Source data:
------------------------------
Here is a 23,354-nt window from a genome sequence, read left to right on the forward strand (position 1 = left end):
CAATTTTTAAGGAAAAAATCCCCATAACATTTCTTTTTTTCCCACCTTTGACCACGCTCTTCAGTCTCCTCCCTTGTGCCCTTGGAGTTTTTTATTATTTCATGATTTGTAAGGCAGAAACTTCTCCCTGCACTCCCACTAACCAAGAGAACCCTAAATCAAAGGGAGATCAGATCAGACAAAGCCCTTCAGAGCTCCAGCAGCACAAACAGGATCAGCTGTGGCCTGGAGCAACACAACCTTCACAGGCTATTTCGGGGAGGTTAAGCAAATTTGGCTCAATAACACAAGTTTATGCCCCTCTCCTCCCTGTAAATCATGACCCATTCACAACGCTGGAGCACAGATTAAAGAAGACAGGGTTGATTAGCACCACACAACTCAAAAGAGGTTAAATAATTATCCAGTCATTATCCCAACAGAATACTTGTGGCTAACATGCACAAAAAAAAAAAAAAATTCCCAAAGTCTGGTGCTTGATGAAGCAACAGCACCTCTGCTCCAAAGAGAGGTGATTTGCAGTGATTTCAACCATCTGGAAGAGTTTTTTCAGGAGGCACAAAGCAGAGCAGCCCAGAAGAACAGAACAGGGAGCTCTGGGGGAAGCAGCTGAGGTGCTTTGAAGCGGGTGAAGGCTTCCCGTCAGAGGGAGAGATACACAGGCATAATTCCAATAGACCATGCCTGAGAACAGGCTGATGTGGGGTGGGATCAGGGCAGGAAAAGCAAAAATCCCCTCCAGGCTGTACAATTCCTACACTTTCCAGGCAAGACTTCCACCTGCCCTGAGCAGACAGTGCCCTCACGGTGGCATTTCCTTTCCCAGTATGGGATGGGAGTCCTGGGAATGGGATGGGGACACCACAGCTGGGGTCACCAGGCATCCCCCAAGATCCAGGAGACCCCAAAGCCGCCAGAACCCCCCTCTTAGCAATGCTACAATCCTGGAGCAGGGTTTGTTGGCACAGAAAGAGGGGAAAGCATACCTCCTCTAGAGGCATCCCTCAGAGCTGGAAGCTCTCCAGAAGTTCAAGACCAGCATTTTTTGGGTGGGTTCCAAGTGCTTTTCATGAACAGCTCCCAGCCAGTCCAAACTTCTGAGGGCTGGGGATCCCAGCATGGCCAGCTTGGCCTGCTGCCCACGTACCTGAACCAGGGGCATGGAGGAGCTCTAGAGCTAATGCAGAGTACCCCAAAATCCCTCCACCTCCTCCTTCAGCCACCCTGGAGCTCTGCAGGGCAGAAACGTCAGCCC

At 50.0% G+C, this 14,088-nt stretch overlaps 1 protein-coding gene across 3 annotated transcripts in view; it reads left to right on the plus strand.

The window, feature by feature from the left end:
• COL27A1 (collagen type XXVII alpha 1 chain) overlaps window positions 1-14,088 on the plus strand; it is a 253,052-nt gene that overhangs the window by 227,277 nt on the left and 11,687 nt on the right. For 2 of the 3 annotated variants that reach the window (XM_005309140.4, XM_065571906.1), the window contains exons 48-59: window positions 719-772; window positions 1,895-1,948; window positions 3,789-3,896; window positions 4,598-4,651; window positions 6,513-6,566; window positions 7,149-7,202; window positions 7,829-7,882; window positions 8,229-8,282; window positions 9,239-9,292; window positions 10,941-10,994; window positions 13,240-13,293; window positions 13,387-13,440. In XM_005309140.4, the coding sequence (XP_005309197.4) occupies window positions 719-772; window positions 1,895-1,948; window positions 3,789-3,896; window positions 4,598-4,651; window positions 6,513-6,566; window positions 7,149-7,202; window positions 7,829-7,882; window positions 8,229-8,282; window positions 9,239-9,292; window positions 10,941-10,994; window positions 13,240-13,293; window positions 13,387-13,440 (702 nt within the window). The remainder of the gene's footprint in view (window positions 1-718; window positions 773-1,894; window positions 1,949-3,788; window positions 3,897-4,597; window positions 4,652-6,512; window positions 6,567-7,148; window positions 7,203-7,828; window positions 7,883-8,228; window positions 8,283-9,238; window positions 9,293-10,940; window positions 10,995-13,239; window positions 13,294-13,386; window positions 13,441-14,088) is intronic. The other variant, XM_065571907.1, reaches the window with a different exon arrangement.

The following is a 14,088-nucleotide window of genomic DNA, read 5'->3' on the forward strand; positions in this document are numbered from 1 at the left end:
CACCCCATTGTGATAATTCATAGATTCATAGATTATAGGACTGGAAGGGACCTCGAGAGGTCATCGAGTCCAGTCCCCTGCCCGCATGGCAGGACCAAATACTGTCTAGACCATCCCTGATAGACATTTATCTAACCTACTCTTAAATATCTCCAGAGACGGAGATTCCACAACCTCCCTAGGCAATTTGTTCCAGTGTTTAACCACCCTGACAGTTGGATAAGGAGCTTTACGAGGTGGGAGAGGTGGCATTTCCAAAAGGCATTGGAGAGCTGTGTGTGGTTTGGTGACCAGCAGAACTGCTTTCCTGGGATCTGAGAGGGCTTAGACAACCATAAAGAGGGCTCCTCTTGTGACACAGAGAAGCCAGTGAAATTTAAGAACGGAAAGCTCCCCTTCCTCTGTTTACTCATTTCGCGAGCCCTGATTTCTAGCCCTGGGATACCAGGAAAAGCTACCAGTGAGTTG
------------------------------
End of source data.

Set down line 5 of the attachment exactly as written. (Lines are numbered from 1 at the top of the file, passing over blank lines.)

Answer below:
• COL27A1 (collagen type XXVII alpha 1 chain) overlaps window positions 1-14,088 on the plus strand; it is a 253,052-nt gene that overhangs the window by 227,277 nt on the left and 11,687 nt on the right. For 2 of the 3 annotated variants that reach the window (XM_005309140.4, XM_065571906.1), the window contains exons 48-59: window positions 719-772; window positions 1,895-1,948; window positions 3,789-3,896; window positions 4,598-4,651; window positions 6,513-6,566; window positions 7,149-7,202; window positions 7,829-7,882; window positions 8,229-8,282; window positions 9,239-9,292; window positions 10,941-10,994; window positions 13,240-13,293; window positions 13,387-13,440. In XM_005309140.4, the coding sequence (XP_005309197.4) occupies window positions 719-772; window positions 1,895-1,948; window positions 3,789-3,896; window positions 4,598-4,651; window positions 6,513-6,566; window positions 7,149-7,202; window positions 7,829-7,882; window positions 8,229-8,282; window positions 9,239-9,292; window positions 10,941-10,994; window positions 13,240-13,293; window positions 13,387-13,440 (702 nt within the window). The remainder of the gene's footprint in view (window positions 1-718; window positions 773-1,894; window positions 1,949-3,788; window positions 3,897-4,597; window positions 4,652-6,512; window positions 6,567-7,148; window positions 7,203-7,828; window positions 7,883-8,228; window positions 8,283-9,238; window positions 9,293-10,940; window positions 10,995-13,239; window positions 13,294-13,386; window positions 13,441-14,088) is intronic. The other variant, XM_065571907.1, reaches the window with a different exon arrangement.